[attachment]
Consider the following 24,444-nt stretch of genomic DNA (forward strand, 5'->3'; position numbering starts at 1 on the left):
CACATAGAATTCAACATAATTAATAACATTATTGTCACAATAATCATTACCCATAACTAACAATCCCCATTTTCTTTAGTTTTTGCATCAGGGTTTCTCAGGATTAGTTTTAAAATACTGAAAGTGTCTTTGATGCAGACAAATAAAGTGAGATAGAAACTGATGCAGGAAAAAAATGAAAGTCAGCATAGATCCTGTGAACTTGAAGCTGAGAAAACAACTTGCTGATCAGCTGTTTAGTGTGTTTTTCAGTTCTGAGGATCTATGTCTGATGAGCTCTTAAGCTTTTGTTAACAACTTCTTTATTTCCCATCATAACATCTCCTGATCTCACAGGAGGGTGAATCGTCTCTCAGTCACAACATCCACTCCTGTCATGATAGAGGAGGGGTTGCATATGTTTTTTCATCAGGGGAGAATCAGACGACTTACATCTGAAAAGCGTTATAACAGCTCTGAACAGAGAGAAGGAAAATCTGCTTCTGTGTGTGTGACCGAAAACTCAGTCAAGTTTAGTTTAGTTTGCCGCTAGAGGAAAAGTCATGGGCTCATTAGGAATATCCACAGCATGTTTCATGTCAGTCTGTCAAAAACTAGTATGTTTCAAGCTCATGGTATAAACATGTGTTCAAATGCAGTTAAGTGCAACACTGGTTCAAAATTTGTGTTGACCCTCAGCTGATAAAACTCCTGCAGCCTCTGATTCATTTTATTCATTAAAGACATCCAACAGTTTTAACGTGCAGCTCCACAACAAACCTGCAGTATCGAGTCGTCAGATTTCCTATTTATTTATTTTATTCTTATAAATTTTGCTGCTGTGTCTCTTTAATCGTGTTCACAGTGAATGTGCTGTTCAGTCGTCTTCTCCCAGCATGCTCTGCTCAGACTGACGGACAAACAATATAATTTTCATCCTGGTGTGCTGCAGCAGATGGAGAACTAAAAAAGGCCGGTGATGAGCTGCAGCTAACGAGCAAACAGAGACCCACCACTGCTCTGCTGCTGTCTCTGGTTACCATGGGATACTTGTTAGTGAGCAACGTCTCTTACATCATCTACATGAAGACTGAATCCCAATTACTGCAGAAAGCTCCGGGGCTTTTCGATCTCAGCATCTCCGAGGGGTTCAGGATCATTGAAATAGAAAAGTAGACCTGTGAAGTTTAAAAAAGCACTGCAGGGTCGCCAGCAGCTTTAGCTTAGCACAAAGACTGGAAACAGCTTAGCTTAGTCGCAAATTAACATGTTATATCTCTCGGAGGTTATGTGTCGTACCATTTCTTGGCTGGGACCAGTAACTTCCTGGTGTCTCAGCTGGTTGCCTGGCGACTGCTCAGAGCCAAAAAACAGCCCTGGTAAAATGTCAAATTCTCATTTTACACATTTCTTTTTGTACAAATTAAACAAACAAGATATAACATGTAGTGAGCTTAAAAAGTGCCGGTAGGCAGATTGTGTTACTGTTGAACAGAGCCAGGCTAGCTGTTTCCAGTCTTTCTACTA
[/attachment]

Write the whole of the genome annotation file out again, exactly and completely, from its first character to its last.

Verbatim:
Consider the following 24,444-nt stretch of genomic DNA (forward strand, 5'->3'; position numbering starts at 1 on the left):
CACATAGAATTCAACATAATTAATAACATTATTGTCACAATAATCATTACCCATAACTAACAATCCCCATTTTCTTTAGTTTTTGCATCAGGGTTTCTCAGGATTAGTTTTAAAATACTGAAAGTGTCTTTGATGCAGACAAATAAAGTGAGATAGAAACTGATGCAGGAAAAAAATGAAAGTCAGCATAGATCCTGTGAACTTGAAGCTGAGAAAACAACTTGCTGATCAGCTGTTTAGTGTGTTTTTCAGTTCTGAGGATCTATGTCTGATGAGCTCTTAAGCTTTTGTTAACAACTTCTTTATTTCCCATCATAACATCTCCTGATCTCACAGGAGGGTGAATCGTCTCTCAGTCACAACATCCACTCCTGTCATGATAGAGGAGGGGTTGCATATGTTTTTTCATCAGGGGAGAATCAGACGACTTACATCTGAAAAGCGTTATAACAGCTCTGAACAGAGAGAAGGAAAATCTGCTTCTGTGTGTGTGACCGAAAACTCAGTCAAGTTTAGTTTAGTTTGCCGCTAGAGGAAAAGTCATGGGCTCATTAGGAATATCCACAGCATGTTTCATGTCAGTCTGTCAAAAACTAGTATGTTTCAAGCTCATGGTATAAACATGTGTTCAAATGCAGTTAAGTGCAACACTGGTTCAAAATTTGTGTTGACCCTCAGCTGATAAAACTCCTGCAGCCTCTGATTCATTTTATTCATTAAAGACATCCAACAGTTTTAACGTGCAGCTCCACAACAAACCTGCAGTATCGAGTCGTCAGATTTCCTATTTATTTATTTTATTCTTATAAATTTTGCTGCTGTGTCTCTTTAATCGTGTTCACAGTGAATGTGCTGTTCAGTCGTCTTCTCCCAGCATGCTCTGCTCAGACTGACGGACAAACAATATAATTTTCATCCTGGTGTGCTGCAGCAGATGGAGAACTAAAAAAGGCCGGTGATGAGCTGCAGCTAACGAGCAAACAGAGACCCACCACTGCTCTGCTGCTGTCTCTGGTTACCATGGGATACTTGTTAGTGAGCAACGTCTCTTACATCATCTACATGAAGACTGAATCCCAATTACTGCAGAAAGCTCCGGGGCTTTTCGATCTCAGCATCTCCGAGGGGTTCAGGATCATTGAAATAGAAAAGTAGACCTGTGAAGTTTAAAAAAGCACTGCAGGGTCGCCAGCAGCTTTAGCTTAGCACAAAGACTGGAAACAGCTTAGCTTAGTCGCAAATTAACATGTTATATCTCTCGGAGGTTATGTGTCGTACCATTTCTTGGCTGGGACCAGTAACTTCCTGGTGTCTCAGCTGGTTGCCTGGCGACTGCTCAGAGCCAAAAAACAGCCCTGGTAAAATGTCAAATTCTCATTTTACACATTTCTTTTTGTACAAATTAAACAAACAAGATATAACATGTAGTGAGCTTAAAAAGTGCCGGTAGGCAGATTGTGTTACTGTTGAACAGAGCCAGGCTAGCTGTTTCCAGTCTTTCTACTA